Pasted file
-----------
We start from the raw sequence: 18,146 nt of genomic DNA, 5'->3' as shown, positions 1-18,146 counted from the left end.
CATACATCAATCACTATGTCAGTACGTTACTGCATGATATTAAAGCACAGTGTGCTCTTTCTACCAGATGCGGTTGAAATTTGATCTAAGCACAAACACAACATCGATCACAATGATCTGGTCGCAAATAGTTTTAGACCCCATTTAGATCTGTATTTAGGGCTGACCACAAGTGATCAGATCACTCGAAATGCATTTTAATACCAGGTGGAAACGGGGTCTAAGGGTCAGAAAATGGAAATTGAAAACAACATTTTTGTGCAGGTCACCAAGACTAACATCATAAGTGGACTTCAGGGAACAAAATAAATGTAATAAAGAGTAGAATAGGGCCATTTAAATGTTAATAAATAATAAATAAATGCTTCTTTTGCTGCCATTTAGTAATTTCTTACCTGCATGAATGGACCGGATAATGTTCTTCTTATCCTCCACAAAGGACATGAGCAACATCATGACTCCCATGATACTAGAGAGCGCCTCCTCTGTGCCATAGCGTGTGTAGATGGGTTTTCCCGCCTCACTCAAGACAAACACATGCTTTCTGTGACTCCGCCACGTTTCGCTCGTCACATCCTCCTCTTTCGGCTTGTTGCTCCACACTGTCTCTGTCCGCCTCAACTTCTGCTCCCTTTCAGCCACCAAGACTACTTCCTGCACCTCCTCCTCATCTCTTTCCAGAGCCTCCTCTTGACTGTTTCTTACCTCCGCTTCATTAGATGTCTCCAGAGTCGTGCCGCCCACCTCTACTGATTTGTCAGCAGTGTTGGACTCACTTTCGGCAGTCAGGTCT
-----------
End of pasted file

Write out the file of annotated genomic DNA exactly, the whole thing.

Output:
We start from the raw sequence: 18,146 nt of genomic DNA, 5'->3' as shown, positions 1-18,146 counted from the left end.
CATACATCAATCACTATGTCAGTACGTTACTGCATGATATTAAAGCACAGTGTGCTCTTTCTACCAGATGCGGTTGAAATTTGATCTAAGCACAAACACAACATCGATCACAATGATCTGGTCGCAAATAGTTTTAGACCCCATTTAGATCTGTATTTAGGGCTGACCACAAGTGATCAGATCACTCGAAATGCATTTTAATACCAGGTGGAAACGGGGTCTAAGGGTCAGAAAATGGAAATTGAAAACAACATTTTTGTGCAGGTCACCAAGACTAACATCATAAGTGGACTTCAGGGAACAAAATAAATGTAATAAAGAGTAGAATAGGGCCATTTAAATGTTAATAAATAATAAATAAATGCTTCTTTTGCTGCCATTTAGTAATTTCTTACCTGCATGAATGGACCGGATAATGTTCTTCTTATCCTCCACAAAGGACATGAGCAACATCATGACTCCCATGATACTAGAGAGCGCCTCCTCTGTGCCATAGCGTGTGTAGATGGGTTTTCCCGCCTCACTCAAGACAAACACATGCTTTCTGTGACTCCGCCACGTTTCGCTCGTCACATCCTCCTCTTTCGGCTTGTTGCTCCACACTGTCTCTGTCCGCCTCAACTTCTGCTCCCTTTCAGCCACCAAGACTACTTCCTGCACCTCCTCCTCATCTCTTTCCAGAGCCTCCTCTTGACTGTTTCTTACCTCCGCTTCATTAGATGTCTCCAGAGTCGTGCCGCCCACCTCTACTGATTTGTCAGCAGTGTTGGACTCACTTTCGGCAGTCAGGTCT